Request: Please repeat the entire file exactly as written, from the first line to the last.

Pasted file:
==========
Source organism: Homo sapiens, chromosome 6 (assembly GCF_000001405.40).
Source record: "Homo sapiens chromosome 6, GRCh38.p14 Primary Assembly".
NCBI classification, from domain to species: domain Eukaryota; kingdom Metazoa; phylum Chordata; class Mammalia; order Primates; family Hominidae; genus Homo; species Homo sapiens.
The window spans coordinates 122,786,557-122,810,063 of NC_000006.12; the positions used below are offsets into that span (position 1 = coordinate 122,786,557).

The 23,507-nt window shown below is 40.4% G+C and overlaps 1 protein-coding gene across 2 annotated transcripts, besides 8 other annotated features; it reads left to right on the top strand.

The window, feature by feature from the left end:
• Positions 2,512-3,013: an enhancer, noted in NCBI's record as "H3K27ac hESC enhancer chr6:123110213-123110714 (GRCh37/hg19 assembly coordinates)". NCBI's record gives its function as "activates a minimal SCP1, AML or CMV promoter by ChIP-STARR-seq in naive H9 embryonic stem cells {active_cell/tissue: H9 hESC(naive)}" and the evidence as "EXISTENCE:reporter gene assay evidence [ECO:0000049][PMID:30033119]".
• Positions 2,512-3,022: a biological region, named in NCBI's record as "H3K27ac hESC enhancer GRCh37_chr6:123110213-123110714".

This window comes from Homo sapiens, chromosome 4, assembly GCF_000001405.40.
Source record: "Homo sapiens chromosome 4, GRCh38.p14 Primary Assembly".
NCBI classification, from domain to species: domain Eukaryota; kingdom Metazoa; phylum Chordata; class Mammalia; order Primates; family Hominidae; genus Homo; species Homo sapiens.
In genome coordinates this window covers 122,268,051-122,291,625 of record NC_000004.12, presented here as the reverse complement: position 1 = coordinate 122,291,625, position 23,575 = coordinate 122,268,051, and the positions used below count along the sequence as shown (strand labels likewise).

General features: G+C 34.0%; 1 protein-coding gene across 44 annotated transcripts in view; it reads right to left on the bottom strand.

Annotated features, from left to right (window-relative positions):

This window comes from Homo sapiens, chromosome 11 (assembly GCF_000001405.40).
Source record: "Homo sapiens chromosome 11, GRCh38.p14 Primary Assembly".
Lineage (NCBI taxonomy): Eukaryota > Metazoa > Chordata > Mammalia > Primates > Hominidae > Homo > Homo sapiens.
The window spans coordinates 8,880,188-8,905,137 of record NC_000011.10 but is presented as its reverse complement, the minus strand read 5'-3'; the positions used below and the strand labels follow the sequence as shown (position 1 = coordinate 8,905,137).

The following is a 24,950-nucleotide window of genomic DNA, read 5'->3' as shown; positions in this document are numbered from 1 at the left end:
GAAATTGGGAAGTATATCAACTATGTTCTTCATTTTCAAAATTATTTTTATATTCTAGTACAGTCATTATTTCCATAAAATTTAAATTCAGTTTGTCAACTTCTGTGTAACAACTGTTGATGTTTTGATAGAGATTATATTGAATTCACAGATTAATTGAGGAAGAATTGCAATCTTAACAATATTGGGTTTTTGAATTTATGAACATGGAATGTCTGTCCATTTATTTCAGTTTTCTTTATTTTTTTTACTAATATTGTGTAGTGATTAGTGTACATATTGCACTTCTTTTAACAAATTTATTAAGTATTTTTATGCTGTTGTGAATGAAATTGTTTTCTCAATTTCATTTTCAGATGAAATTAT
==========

Source organism: Homo sapiens, chromosome 6 (assembly GCF_000001405.40).
Source record: "Homo sapiens chromosome 6, GRCh38.p14 Primary Assembly".
NCBI classification, from domain to species: domain Eukaryota; kingdom Metazoa; phylum Chordata; class Mammalia; order Primates; family Hominidae; genus Homo; species Homo sapiens.
The window spans coordinates 122,786,557-122,810,063 of NC_000006.12; the positions used below are offsets into that span (position 1 = coordinate 122,786,557).

The 23,507-nt window shown below is 40.4% G+C and overlaps 1 protein-coding gene across 2 annotated transcripts, besides 8 other annotated features; it reads left to right on the top strand.

The window, feature by feature from the left end:
• Positions 2,512-3,013: an enhancer, noted in NCBI's record as "H3K27ac hESC enhancer chr6:123110213-123110714 (GRCh37/hg19 assembly coordinates)". NCBI's record gives its function as "activates a minimal SCP1, AML or CMV promoter by ChIP-STARR-seq in naive H9 embryonic stem cells {active_cell/tissue: H9 hESC(naive)}" and the evidence as "EXISTENCE:reporter gene assay evidence [ECO:0000049][PMID:30033119]".
• Positions 2,512-3,022: a biological region, named in NCBI's record as "H3K27ac hESC enhancer GRCh37_chr6:123110213-123110714".

This window comes from Homo sapiens, chromosome 4, assembly GCF_000001405.40.
Source record: "Homo sapiens chromosome 4, GRCh38.p14 Primary Assembly".
NCBI classification, from domain to species: domain Eukaryota; kingdom Metazoa; phylum Chordata; class Mammalia; order Primates; family Hominidae; genus Homo; species Homo sapiens.
In genome coordinates this window covers 122,268,051-122,291,625 of record NC_000004.12, presented here as the reverse complement: position 1 = coordinate 122,291,625, position 23,575 = coordinate 122,268,051, and the positions used below count along the sequence as shown (strand labels likewise).

General features: G+C 34.0%; 1 protein-coding gene across 44 annotated transcripts in view; it reads right to left on the bottom strand.

Annotated features, from left to right (window-relative positions):

This window comes from Homo sapiens, chromosome 11 (assembly GCF_000001405.40).
Source record: "Homo sapiens chromosome 11, GRCh38.p14 Primary Assembly".
Lineage (NCBI taxonomy): Eukaryota > Metazoa > Chordata > Mammalia > Primates > Hominidae > Homo > Homo sapiens.
The window spans coordinates 8,880,188-8,905,137 of record NC_000011.10 but is presented as its reverse complement, the minus strand read 5'-3'; the positions used below and the strand labels follow the sequence as shown (position 1 = coordinate 8,905,137).

The following is a 24,950-nucleotide window of genomic DNA, read 5'->3' as shown; positions in this document are numbered from 1 at the left end:
GAAATTGGGAAGTATATCAACTATGTTCTTCATTTTCAAAATTATTTTTATATTCTAGTACAGTCATTATTTCCATAAAATTTAAATTCAGTTTGTCAACTTCTGTGTAACAACTGTTGATGTTTTGATAGAGATTATATTGAATTCACAGATTAATTGAGGAAGAATTGCAATCTTAACAATATTGGGTTTTTGAATTTATGAACATGGAATGTCTGTCCATTTATTTCAGTTTTCTTTATTTTTTTTACTAATATTGTGTAGTGATTAGTGTACATATTGCACTTCTTTTAACAAATTTATTAAGTATTTTTATGCTGTTGTGAATGAAATTGTTTTCTCAATTTCATTTTCAGATGAAATTAT